I drag down the hall, mind still huddled under covers, body reluctantly vertical. Fumble with coffee pot, count scoops of ground morning comfort, then lean against the counter as perked drops fill the carafe. Slowly, eyes focus on the counter.

It is obscured by the flotsam and jetsam of Sunday School papers, memory verses, book fair flyers, bills, report cards, newspapers, Legos, Barbie clothes, pens and pencils of every color, empty cereal boxes (this would make a great book cover, Mom!), and the things I’m collecting to donate.

Shoes, backpacks, shopping bags, cars, dog fur, and grass clippings litter the floor.

It sinks in to my barely-conscious self that once again, in mere days, we have strewn random clutter to every corner of the house and have lived over and around and in it rather than cleaning it.

Once again I berate myself for failing to teach my children to tidy up after themselves and for letting a Saturday go by without our usual major house-cleanup. I resolve to get it all picked up and take a vanload of non-essentials to Goodwill today.

But I had a rough weekend and don’t feel much better today. So many pee-soaked outfits, escalating sibling bickering, and incessant mother-nagging pushed me over the edge and I hid in the basement for a few hours on Saturday. I second-guess my decision to stop taking an anti-depressant – surely it took the edge off moments like this.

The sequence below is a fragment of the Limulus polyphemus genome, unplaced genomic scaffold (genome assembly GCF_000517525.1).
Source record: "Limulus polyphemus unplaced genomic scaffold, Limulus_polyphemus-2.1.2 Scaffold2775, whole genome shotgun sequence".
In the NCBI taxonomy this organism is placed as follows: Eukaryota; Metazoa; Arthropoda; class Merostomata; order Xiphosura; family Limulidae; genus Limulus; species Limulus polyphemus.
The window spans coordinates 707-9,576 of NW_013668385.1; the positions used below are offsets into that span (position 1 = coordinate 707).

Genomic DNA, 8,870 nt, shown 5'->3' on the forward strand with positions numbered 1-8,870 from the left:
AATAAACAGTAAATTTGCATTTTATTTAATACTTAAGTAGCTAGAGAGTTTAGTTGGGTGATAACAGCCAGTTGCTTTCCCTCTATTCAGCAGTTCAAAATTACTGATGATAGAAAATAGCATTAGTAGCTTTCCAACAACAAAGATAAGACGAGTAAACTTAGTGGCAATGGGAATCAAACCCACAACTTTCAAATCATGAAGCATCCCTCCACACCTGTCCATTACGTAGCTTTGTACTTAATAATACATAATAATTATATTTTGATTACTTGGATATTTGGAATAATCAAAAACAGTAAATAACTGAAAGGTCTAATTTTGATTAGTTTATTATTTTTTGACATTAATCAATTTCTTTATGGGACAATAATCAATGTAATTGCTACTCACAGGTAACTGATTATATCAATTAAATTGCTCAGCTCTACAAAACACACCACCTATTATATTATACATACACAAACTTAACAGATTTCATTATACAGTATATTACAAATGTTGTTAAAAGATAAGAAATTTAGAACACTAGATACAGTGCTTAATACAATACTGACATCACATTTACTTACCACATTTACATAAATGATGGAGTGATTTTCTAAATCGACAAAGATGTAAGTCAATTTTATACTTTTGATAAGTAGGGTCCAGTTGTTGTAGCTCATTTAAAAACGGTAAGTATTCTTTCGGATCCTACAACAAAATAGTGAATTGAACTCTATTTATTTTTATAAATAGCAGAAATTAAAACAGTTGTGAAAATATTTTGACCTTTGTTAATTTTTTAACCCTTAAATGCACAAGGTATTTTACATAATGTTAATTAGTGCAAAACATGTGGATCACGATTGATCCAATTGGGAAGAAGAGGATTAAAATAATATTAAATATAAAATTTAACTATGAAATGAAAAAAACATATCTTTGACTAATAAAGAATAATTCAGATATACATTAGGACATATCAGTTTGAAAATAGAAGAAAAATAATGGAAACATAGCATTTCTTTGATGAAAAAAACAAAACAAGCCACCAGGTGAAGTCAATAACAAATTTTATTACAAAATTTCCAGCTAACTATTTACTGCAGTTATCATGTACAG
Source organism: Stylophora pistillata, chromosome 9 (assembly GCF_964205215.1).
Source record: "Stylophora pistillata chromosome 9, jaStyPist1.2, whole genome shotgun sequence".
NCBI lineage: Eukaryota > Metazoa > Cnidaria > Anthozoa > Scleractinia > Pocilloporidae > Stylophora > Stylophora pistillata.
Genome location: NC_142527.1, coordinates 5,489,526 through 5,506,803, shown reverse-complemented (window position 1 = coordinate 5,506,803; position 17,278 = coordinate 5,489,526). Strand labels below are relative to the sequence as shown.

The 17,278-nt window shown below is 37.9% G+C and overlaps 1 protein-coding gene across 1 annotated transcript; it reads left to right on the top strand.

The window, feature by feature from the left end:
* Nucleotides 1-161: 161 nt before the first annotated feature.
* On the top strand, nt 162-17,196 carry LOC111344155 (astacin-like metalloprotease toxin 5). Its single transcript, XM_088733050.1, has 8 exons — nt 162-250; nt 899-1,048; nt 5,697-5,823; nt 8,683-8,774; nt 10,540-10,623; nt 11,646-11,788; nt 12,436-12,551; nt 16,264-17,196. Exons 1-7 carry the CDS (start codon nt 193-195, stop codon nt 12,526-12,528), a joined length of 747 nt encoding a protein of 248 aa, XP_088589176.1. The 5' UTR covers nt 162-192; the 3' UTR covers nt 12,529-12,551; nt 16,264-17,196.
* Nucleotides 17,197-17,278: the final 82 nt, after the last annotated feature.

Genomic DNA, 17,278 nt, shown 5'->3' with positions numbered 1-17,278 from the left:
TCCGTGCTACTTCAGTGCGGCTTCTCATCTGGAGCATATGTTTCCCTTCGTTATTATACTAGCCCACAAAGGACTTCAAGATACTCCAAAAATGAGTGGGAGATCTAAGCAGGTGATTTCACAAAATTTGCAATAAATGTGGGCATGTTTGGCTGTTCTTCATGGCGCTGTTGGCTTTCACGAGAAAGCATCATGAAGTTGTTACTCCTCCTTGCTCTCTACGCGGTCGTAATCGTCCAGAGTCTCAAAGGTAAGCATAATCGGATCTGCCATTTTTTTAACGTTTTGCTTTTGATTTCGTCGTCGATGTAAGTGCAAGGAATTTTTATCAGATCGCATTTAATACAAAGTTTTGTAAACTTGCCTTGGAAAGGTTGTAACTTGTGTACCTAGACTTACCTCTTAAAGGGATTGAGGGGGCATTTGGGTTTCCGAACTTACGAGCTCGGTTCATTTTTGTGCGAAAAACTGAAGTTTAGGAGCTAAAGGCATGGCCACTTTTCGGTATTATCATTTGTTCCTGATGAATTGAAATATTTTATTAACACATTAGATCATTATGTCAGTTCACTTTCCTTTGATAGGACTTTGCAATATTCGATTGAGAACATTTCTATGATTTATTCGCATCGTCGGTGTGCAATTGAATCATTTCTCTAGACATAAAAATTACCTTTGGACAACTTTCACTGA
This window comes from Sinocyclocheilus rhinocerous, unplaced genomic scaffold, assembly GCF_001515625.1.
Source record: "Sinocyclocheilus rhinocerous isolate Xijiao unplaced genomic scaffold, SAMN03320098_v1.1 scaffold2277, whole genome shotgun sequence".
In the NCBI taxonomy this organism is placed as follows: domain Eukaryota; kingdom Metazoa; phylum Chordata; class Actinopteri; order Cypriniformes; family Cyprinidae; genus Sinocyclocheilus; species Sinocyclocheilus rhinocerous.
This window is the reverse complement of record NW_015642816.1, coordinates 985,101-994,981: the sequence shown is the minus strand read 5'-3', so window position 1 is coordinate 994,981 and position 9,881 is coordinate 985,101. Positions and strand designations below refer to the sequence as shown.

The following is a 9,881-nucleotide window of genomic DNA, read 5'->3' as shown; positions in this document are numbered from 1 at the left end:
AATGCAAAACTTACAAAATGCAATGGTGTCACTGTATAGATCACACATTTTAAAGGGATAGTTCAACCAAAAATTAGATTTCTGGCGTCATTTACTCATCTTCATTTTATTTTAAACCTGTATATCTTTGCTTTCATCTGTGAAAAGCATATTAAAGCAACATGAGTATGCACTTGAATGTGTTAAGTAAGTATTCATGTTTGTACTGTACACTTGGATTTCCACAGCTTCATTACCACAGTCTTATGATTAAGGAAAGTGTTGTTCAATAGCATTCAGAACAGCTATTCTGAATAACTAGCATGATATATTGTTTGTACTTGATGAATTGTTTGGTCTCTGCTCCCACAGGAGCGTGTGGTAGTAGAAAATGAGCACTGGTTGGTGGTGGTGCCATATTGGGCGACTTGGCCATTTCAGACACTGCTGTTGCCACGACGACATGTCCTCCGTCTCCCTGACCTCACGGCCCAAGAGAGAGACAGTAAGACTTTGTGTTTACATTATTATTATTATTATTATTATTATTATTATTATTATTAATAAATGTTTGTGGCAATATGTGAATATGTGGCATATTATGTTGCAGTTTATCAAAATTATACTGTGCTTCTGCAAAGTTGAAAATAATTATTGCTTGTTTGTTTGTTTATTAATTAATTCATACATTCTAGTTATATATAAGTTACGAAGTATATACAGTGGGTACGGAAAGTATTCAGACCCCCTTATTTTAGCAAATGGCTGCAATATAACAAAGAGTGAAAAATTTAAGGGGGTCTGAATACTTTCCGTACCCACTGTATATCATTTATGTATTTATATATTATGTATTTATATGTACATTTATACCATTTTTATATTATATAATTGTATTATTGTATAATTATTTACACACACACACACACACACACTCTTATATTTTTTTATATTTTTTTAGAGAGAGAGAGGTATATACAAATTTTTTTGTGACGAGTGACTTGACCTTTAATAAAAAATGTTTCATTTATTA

I can’t deal with it. The familiar prickle starts its death-grip around my spine – anxiety spiraling upward into panic. It’s too much. Too messy. Where to start? I don’t have time. Tears stockpile behind my eyes, ready to spill when summoned. Vocal chords tense and my voice’s pitch rises, muscles tighten and strain to contain the clamor of my spirit sinking into overwhelmed.

I look at the clock. It isn’t even 7am yet. I want the day to be over.

I pour my coffee and brush past the baskets of unfolded clean laundry as I burrow into the corner of the couch and wrap myself around the mug, trying to clear my head and push the panic back past the edges of my consciousness.

I breathe and pray that simple prayer I learned recently. It settles my spirit. “Lord Jesus Christ, Son of God, have mercy on me, a sinner.”

Have mercy on me.

As I sip, I begin to remember how God loves broken messy people who are recovering from depression and battle panic and get easily overwhelmed over little things like cluttered houses. As I ignore the mess and force myself to focus on the prayer, my head clears and body relaxes. I decide to tackle just a few things today and live with the rest another day. Better that than boil over and explode angry ugly all over my family.

Does clutter stress you out or exacerbate depression, or are you unaffected by your environment?

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